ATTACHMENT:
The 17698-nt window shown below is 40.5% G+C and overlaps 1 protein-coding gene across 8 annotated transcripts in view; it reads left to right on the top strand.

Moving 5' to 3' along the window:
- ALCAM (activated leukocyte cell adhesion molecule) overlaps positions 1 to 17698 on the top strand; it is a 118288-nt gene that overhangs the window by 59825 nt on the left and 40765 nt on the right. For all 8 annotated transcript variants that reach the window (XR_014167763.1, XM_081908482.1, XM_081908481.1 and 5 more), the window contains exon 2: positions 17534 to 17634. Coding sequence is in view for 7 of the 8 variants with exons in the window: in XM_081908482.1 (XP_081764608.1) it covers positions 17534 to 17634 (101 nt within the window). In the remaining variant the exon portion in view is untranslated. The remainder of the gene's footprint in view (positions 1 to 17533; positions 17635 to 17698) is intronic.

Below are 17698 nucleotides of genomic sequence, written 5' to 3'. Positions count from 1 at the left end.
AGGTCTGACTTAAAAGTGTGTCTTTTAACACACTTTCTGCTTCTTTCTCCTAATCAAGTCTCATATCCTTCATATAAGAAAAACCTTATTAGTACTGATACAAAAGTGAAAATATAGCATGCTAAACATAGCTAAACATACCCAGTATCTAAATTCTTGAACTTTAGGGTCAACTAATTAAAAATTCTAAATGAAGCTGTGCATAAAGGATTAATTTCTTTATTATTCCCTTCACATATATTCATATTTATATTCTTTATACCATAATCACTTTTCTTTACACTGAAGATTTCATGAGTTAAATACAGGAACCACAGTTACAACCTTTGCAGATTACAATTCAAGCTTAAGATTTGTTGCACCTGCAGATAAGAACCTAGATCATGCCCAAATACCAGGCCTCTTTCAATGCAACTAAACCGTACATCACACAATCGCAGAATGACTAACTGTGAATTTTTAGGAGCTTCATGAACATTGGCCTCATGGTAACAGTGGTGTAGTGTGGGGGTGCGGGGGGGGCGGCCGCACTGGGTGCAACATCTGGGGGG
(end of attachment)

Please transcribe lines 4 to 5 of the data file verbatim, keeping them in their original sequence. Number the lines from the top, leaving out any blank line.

Below are 17698 nucleotides of genomic sequence, written 5' to 3'. Positions count from 1 at the left end.
AGGTCTGACTTAAAAGTGTGTCTTTTAACACACTTTCTGCTTCTTTCTCCTAATCAAGTCTCATATCCTTCATATAAGAAAAACCTTATTAGTACTGATACAAAAGTGAAAATATAGCATGCTAAACATAGCTAAACATACCCAGTATCTAAATTCTTGAACTTTAGGGTCAACTAATTAAAAATTCTAAATGAAGCTGTGCATAAAGGATTAATTTCTTTATTATTCCCTTCACATATATTCATATTTATATTCTTTATACCATAATCACTTTTCTTTACACTGAAGATTTCATGAGTTAAATACAGGAACCACAGTTACAACCTTTGCAGATTACAATTCAAGCTTAAGATTTGTTGCACCTGCAGATAAGAACCTAGATCATGCCCAAATACCAGGCCTCTTTCAATGCAACTAAACCGTACATCACACAATCGCAGAATGACTAACTGTGAATTTTTAGGAGCTTCATGAACATTGGCCTCATGGTAACAGTGGTGTAGTGTGGGGGTGCGGGGGGGGCGGCCGCACTGGGTGCAACATCTGGGGGG